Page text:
Monday, October 01, 2012

Moral Transformation

The Original Christian Paradigm of Salvation

A book that I've heard about and that caught my interest is my presentation to you today.  I've only just started it but have looked at it enough to make my recommendation.  Here's the comments on the back cover:

Recent scholarship has challenged post-Reformation ideas about the early Christian doctrines of salvation.  This ground-breaking book draws together the conclusions of recent scholarship into a compelling and clear view of the early Christian paradigm of salvation.

It presents the case that the early Christians focussed not on Christ's death on the cross or 'saving faith', but on moral transformation.  They saw Jesus as God's appointed teacher, prophet, and leader, who died as a martiyr in order to teach them a new way of life.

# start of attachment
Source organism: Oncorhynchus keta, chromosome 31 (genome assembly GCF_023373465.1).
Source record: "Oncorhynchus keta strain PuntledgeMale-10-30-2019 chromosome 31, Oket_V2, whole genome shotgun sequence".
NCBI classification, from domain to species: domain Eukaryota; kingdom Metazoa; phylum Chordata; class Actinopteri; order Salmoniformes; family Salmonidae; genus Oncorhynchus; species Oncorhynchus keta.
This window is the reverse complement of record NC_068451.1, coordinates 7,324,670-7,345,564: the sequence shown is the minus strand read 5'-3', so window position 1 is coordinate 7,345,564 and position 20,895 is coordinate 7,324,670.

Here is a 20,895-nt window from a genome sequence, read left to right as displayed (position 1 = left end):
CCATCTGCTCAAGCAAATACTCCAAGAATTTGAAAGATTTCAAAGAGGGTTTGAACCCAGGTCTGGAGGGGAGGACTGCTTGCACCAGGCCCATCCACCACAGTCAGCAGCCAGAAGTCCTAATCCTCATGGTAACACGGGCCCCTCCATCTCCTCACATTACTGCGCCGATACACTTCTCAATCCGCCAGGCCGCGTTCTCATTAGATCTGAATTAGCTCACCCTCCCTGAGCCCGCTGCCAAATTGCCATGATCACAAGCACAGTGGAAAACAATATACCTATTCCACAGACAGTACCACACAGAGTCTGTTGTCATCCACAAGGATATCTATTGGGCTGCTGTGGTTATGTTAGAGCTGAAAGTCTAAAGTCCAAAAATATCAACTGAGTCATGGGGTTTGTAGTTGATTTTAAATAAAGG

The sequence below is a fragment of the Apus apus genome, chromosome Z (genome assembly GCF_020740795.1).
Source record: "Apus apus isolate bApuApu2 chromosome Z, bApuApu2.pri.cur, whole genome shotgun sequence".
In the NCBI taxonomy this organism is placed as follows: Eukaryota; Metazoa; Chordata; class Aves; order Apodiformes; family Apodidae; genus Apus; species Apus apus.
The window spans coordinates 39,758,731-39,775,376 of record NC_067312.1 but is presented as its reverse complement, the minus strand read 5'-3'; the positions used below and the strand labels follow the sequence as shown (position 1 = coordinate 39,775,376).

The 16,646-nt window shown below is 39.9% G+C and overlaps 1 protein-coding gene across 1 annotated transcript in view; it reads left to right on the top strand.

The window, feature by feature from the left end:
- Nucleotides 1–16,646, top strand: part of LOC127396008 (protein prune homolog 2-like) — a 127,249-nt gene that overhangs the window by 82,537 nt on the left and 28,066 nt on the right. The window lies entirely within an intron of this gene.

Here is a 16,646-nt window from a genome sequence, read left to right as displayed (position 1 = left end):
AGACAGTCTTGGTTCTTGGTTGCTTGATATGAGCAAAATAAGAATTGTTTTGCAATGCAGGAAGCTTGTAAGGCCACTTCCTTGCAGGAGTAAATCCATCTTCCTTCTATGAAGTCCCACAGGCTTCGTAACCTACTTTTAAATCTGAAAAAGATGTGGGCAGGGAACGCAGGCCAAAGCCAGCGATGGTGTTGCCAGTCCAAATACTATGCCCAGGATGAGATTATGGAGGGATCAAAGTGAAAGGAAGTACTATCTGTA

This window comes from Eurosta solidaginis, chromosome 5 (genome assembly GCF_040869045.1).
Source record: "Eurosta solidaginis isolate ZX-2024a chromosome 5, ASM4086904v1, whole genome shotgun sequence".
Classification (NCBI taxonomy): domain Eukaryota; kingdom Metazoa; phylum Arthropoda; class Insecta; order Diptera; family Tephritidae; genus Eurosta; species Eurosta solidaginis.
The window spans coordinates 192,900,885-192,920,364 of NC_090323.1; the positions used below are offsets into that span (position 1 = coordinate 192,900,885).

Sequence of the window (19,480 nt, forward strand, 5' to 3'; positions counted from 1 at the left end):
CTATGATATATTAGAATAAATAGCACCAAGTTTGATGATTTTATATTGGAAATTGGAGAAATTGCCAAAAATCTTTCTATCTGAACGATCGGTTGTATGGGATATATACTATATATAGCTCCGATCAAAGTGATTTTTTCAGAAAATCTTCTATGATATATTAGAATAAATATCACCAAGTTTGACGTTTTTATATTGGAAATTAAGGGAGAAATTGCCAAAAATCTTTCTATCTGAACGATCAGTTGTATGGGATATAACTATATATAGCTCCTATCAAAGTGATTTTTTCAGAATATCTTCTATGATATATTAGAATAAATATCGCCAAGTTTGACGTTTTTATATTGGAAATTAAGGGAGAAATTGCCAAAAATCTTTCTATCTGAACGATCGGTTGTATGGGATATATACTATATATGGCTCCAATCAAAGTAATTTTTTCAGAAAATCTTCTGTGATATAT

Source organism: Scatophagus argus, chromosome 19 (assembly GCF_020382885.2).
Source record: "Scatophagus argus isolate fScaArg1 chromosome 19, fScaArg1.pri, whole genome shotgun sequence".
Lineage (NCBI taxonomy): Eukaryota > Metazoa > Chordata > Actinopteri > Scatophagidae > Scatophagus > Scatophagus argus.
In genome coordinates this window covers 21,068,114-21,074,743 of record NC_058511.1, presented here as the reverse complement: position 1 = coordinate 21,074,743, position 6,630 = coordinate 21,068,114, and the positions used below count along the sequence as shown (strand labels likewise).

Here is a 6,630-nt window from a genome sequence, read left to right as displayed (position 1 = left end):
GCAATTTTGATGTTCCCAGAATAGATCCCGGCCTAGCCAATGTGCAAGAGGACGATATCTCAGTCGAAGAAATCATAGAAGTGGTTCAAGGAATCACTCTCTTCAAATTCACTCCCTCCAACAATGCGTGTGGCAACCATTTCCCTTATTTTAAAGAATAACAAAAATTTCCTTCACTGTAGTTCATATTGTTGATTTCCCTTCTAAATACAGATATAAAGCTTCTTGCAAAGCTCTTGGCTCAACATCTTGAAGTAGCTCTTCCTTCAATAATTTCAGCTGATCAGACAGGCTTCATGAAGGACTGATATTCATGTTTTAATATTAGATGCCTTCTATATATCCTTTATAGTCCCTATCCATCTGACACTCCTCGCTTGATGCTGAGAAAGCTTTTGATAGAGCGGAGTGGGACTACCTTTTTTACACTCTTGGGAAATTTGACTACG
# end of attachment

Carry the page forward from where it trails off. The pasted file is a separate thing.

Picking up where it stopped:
Their paradigm of salvation centred upon this way of life taught by Jesus, and on following faithfully his example and teachings.



  1. Interesting. How does it interpret "Christ in you, the hope of glory" (Col 1:27) or numerous other verses coming to identify with Christ through faith, as opposed to just following him?

    St. Ambrose said in the 4th century, "God became man that he may make men gods." Is this book about Christians even earlier than that? Maybe that's a bad example, but it doesn't sound like moral transformation includes sharing in Christ's divinity.

    How does it interpret communion? Is it not becoming a part of Christ, and isn't that more than just following his example as a moral teacher?

    Are we still saved by God's grace, or is he just a good example?

    One thing I've noticed about the early Christians is that they emphasized the necessity of the Church for salvation a lot more than we do. That's very clear by the 3rd century in St. Cyprian.

  2. I don't know how it answers your questions yet, Kevin -- I've just started it!

    But I am enjoying greatly, as you can imagine, since it helps put the emphasis back a little bit the other way toward actions at the expense of doctrine.

    I'll let you know as I get into it!

    Thanks for the comment!

  3. How interesting--I'll read it too !